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Tales of the White House Dog

By Ruth Marcus

My Life as a (White House) Dog:
Inside Poop (Not That I Ever Would)
From the President's Ex-Best Friend

by Barney

I know what they'll say. "This doesn't sound like Barney, it really doesn't." "A completely different canine is emerging in this book than the one we knew." "Frankly, I don't remember him barking up about these things at the time."

And about the president: "He doesn't recognize this as the Barney that he scratched behind the ears for so many years."

Like I was some kind of lap dog.

A few years ago, Bob Woodward reported that the Big Guy said he'd stay in Iraq "even if Laura and Barney are the only ones supporting me."

Well, Mr. Big Shot Investigative Reporter -- did you ever try asking me? I don't know about Laura, but I could have sniffed out that there weren't any WMD.

This book isn't just another bark-and-tell -- though I do have a few bones to pick. Karl Rove called me a "lump." Lump? At least I'm smart enough not to do a rap routine at a press dinner.

Dana Perino said I was "kind of standoffish. ... He doesn't let people get too close to him." Would you let people get close if they strapped a video camera around your neck every year for the, pardon the phrase, doggone Christmas video?

Barney-cam! They wouldn't do that to Jenna! Keep the press away from the twins, sure, but exploit the dog.

Being First Dog -- it looks glamorous, but, really, it's a dog's life. No digging up the South Lawn. Gotta behave in public. Up the helicopter steps, down the helicopter steps.

I know it's a shock to hear all this, especially from me. Et tu Barney, and all that. I was supposed to be the ultimate loyalist, man's best friend. It's not that I'm bitter about being elbowed aside by Miss Beazley in that shake-up a few years back. If they could ditch Andy Card after all the poop he scooped for them -- well, none of us is safe.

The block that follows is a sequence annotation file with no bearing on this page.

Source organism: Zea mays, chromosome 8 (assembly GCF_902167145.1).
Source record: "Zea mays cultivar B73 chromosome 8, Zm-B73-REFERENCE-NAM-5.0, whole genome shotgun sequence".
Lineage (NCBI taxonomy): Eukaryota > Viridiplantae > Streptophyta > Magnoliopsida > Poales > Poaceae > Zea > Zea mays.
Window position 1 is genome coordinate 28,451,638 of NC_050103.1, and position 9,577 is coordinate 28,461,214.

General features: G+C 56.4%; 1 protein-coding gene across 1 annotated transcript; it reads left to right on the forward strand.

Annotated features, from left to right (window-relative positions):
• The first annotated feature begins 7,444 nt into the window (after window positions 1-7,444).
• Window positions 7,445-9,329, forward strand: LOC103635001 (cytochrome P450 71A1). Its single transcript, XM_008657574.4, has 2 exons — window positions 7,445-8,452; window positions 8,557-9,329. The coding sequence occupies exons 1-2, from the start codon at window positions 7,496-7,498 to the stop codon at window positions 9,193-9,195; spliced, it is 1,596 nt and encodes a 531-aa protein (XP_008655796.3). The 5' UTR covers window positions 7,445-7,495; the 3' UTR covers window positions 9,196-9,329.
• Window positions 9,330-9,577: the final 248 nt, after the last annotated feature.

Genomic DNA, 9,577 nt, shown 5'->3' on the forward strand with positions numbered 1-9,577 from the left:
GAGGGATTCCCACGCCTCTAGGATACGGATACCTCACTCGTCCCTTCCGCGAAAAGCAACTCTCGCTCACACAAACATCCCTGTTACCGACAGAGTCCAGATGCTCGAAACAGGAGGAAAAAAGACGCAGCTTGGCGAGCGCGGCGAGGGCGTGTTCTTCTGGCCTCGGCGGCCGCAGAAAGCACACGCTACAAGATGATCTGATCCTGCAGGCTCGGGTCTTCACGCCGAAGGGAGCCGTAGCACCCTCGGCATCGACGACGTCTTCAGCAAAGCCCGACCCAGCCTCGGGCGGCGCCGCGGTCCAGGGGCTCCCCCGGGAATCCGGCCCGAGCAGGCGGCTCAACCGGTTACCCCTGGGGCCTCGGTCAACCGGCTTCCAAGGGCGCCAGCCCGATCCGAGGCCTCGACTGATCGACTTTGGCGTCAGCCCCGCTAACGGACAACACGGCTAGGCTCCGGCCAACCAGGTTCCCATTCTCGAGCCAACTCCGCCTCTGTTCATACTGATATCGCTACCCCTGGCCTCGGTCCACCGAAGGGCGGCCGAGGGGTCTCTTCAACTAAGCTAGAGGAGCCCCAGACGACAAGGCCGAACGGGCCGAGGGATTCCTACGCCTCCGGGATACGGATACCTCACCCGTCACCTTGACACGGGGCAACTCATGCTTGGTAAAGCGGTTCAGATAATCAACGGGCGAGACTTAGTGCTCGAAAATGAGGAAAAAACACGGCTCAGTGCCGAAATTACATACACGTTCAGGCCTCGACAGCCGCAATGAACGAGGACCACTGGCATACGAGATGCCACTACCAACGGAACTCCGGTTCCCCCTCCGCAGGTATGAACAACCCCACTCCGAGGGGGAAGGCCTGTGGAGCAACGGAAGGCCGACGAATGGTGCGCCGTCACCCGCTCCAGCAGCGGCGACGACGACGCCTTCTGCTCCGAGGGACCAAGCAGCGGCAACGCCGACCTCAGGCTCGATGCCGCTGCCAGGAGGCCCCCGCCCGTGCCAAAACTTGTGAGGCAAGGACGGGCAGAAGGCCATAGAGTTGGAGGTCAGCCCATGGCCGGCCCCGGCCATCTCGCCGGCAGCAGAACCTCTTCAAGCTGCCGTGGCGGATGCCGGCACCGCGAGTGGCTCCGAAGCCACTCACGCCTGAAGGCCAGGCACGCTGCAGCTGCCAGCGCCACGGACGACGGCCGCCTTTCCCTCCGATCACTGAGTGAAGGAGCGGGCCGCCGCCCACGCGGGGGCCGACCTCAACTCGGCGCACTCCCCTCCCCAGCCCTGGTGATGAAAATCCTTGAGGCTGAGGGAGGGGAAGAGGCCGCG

I agree with my good buddy Scott -- he never called me a lump! The president is "a man of personal charm, wit and enormous political skill." Like Scott, "I continue to have great affection for George W. Bush, to this day."

But Scott's right, he does suffer from a "lack of inquisitiveness." I mean, the president will throw you a tennis ball and it will disappear somewhere in the grass and he won't even go look for it -- he just asks the Secret Service for another one. A guy like this is not going to cross-examine Scooter Libby about intelligence.

Think about it, isn't it strange that Scooter has a dog's name and I have a human one? Who'd you rather listen to in the run-up to a war, a Scooter or a Barney? But they never asked. They treated me like, well, a dog.

Some people will read this book and think I'm just in it for the kibble. Sure, a dog's got to eat. And Ari Fleischer's right -- my editor "tweaked some things closely in the last couple months."

But like Scott said -- and, yes, we have the same publisher -- "The White House would prefer I not speak out openly and honestly about my experiences, but I believe there is a larger purpose." I'll tell you what it is, just as soon as I find that tennis ball.

Copyright 2008, Washington Post Writers Group

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